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Jeffrey Hopkins, PhD, served for a decade as the interpreter for the Dalai Lama. A Buddhist scholar and the author of more than thirty-five books, he is Professor Emeritus at the University of Virginia, where he founded the largest academic program in Tibetan Buddhist studies in the West.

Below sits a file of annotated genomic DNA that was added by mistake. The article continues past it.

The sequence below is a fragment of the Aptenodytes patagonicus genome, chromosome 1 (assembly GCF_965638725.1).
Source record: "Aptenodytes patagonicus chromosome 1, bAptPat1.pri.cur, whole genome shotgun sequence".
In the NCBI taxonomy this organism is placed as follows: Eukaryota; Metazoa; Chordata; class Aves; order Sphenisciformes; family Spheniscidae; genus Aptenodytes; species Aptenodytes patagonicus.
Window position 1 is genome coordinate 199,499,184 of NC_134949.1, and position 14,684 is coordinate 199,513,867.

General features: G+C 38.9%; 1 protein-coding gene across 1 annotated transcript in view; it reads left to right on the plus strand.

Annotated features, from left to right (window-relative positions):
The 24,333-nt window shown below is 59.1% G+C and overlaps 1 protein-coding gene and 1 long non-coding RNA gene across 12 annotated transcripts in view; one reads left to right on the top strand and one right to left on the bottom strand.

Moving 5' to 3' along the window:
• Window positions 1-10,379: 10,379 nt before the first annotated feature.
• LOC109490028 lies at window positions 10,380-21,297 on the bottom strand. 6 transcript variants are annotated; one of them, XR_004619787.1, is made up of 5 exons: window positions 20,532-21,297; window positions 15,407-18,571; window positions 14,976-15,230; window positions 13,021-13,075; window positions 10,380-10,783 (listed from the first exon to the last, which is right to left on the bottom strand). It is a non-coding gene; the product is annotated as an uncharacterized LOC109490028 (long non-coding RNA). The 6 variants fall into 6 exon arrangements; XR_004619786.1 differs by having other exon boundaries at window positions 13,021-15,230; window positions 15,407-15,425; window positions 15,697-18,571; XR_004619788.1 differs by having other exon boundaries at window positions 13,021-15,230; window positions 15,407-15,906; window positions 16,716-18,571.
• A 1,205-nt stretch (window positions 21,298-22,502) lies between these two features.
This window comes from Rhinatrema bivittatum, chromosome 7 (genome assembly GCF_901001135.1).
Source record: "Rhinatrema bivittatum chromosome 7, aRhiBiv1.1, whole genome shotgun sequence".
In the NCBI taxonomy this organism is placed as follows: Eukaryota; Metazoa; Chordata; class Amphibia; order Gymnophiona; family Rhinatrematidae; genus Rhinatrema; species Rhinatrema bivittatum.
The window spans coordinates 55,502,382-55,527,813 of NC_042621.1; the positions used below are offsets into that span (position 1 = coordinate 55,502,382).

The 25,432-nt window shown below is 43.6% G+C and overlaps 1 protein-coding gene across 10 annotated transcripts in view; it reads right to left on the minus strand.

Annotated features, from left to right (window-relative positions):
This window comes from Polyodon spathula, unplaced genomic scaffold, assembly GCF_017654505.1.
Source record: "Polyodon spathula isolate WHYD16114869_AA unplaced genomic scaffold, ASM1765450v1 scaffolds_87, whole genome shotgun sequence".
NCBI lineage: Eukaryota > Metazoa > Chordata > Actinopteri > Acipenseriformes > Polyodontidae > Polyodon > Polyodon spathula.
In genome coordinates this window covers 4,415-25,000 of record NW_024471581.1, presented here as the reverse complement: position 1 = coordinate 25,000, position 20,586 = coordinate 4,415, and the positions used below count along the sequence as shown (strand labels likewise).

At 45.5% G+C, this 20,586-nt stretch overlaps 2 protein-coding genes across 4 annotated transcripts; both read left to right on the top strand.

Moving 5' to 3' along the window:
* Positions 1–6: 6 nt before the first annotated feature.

"Jeffrey Hopkins has made a major contribution to deepening understanding of Tibetan Buddhism, had access to some of the greatest contemporary Tibetan teachers, but--most important of all--he has over the years steadily tried to put what he has learned into practice."--H.H. the Dalai Lama "It is impossible not to fall in love with a book that has as many references to Carl Jung as to the Dalai Lama. What a treat to open up a work that brings together the profound thinking of a great psychologist with that of the embodiment of Tibetan Buddhism."--New Age Retailer "A remarkable read . . . well-grounded in the experience of the practitioner but illuminated by skillful use of contemporary Western philosophical and psychological models. It facilitates a deeper practical and theoretical understanding of the relationship between the meditative methods in Sutra and Tantra on this central theme. . . . A very lucid and enjoyable exposition. The ideas and positions are well argued and supported with substantial translations from the original texts. It is bold in its intention and execution, the work of a formidable leading Buddhist scholar grounded in the practice of a living Buddhist tradition. Where it is difficult, it is only so because of the difficulty of the subject matter. It well rewards the effort of the reader prepared to fully engage with its concerns."--The Middle Way "Hopkins takes the reader through what he calls a paradigm shift from sutra practice to tantra. . . . An unexpected pleasure tucked in among commentaries on Tsongkhapa and Longchenpa is a chapter responding to Carl Jung's warning of the dangers of deity yoga. Hopkins shows that Jung's dire predictions of ego inflation and other psychological traps were anticipated and resolved by the Tibetan masters' attention to emptiness and compassion."--Buddhadharma: The Practitioner's Quarterly